I can report to you that we will not face major budgetary issues this year, in large part, because of our increased enrollment. Next year we may face greater budget obstacles but as Henry Ford said: "Obstacles are those frightful things you see when you take your eyes off your goal." We will continue to focus on our goal of enhancing the Power of Red and all it means for students, for faculty, and for the community at large.
I am fortunate to serve with an extraordinary group of individuals who lead this university. Teamwork is essential to managing the university. It means you never have to accept all the blame yourself, and it gives your critics someone else to shoot at! Thus I hope you will indulge me the time to introduce them. Please hold your applause until the end. Would the vice chancellors please stand and be recognized.
With a special welcome for Susan Poser who has just begun her service as Associate to the Chancellor, would the other members of the Senior Administrative Team stand and be recognized. And with a special welcome for David Manderscheid who joins us as the new Dean of the College of Arts and Sciences, would the deans please stand and be recognized. I wish it were possible here to review all of the accomplishments during the last year. In every division - not only in the academic units but in Student Affairs and Business Affairs - with every class of employee - not only for faculty but for staff as well - your successes are too numerous and too diverse. We will publish a special edition of the Scarlet and it too will have to be selective. My hope is that each achievement, large and small, is recognized and valued by all of us.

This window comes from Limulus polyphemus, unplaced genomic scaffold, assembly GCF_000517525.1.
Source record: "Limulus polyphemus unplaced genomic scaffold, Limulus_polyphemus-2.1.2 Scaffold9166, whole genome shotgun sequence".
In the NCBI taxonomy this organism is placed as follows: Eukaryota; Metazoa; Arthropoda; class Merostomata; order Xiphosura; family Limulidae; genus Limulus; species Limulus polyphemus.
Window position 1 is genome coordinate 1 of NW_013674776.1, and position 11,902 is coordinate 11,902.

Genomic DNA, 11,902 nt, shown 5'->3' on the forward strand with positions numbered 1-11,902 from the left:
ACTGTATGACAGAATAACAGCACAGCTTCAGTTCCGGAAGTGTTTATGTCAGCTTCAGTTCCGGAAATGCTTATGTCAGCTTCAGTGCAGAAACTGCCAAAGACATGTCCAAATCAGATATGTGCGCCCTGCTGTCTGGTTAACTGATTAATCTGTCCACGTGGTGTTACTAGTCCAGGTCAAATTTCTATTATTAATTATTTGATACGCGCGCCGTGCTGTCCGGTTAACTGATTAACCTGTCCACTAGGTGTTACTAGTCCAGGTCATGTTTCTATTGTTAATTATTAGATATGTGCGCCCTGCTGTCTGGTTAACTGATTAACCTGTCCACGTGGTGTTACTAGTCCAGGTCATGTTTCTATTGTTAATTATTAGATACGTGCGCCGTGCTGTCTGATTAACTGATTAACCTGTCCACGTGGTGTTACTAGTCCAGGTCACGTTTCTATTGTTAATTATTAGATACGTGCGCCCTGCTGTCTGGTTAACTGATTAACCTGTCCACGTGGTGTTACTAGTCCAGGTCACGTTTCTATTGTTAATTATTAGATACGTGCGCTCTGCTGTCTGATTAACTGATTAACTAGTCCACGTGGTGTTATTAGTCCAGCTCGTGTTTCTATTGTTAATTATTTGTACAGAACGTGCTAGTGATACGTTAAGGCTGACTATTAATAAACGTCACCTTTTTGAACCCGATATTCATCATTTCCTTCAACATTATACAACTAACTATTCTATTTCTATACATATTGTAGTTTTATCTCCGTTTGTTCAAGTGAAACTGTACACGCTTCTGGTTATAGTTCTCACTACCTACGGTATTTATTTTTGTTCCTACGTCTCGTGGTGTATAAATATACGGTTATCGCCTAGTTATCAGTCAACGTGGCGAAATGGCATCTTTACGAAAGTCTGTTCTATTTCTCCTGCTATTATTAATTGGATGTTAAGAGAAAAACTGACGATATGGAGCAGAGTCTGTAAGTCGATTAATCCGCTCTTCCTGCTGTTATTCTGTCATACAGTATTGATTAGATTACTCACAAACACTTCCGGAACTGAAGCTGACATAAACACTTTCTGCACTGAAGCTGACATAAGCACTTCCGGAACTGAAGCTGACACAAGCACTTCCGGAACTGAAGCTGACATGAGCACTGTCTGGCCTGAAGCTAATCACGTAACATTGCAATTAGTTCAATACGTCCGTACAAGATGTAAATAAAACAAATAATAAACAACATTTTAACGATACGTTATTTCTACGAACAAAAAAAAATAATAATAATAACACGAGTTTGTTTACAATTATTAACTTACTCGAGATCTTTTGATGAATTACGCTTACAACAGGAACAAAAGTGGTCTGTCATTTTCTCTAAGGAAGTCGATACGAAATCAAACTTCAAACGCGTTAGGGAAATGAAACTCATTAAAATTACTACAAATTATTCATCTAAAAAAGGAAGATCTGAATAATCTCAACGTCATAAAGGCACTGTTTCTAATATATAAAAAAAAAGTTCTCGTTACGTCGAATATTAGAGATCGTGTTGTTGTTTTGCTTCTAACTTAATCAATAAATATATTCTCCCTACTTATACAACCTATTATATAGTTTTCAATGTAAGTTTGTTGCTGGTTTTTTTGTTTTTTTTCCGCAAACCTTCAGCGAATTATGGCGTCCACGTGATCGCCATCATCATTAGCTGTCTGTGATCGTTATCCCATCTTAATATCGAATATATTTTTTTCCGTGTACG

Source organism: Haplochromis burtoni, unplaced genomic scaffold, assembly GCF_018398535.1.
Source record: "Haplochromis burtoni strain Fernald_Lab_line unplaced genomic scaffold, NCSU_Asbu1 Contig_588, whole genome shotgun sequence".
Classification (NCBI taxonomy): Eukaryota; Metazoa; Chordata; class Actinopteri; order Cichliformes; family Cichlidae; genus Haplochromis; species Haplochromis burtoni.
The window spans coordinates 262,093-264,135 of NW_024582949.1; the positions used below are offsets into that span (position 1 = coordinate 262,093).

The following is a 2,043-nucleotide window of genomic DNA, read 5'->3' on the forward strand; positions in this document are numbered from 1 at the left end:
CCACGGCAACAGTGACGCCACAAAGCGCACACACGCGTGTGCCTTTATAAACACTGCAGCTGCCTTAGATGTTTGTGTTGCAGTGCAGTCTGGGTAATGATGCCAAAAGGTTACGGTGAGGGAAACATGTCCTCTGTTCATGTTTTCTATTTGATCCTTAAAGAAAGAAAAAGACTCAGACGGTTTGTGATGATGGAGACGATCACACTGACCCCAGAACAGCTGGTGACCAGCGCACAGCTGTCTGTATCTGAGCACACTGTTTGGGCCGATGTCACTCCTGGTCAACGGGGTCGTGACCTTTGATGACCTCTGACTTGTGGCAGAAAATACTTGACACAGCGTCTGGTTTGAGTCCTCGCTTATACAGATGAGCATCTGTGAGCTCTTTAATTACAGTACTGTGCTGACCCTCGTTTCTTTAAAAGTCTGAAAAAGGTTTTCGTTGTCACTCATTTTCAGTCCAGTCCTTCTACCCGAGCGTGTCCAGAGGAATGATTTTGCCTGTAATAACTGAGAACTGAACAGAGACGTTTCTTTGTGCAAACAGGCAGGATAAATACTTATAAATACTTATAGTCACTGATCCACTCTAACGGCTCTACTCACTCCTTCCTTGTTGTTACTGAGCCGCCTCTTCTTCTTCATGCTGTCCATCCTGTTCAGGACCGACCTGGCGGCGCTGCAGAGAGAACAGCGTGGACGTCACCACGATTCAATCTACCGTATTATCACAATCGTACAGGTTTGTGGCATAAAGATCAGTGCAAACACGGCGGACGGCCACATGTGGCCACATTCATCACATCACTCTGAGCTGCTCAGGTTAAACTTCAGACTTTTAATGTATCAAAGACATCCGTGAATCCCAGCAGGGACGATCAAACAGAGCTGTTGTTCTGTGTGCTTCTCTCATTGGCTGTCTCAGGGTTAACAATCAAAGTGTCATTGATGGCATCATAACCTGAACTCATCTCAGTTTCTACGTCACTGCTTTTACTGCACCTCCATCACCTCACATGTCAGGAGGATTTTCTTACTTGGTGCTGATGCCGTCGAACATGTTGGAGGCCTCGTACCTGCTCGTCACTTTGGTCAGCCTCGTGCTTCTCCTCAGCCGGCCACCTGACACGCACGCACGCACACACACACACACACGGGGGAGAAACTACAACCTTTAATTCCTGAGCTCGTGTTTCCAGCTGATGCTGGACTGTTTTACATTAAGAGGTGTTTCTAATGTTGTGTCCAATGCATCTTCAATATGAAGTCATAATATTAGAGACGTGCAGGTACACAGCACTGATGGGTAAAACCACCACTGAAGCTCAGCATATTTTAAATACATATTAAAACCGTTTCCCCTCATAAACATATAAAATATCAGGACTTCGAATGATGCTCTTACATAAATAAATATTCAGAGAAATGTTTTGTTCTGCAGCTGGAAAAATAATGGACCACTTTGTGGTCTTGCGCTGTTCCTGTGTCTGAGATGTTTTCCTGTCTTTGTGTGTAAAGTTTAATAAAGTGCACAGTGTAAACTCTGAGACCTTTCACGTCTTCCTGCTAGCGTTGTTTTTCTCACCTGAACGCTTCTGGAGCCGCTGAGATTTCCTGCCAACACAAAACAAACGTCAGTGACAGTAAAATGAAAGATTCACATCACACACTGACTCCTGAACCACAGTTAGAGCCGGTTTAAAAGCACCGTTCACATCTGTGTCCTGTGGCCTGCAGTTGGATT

Because of your work, this is a vibrant place. We have come far; we have far to go. As the old saying goes: if everything is coming your way, you might be in the wrong lane! We have only scratched the surface on our potential. We are not lacking in opportunities to improve. We have only kindled the Power of Red.
This University has two priorities: undergraduate education and research. The State has two priorities: keeping young people in Nebraska and diversifying our economy. Our priorities are aligned. The growing reputation of our undergraduate experience and the human touch that you bring to our recruiting has resulted in three successive years of increased enrollment. Unleashing the talent of our faculty and making some key investments has significantly enhanced our competitiveness in research and has opened several opportunities to contribute to Nebraska's economy. We are in the right lane after all!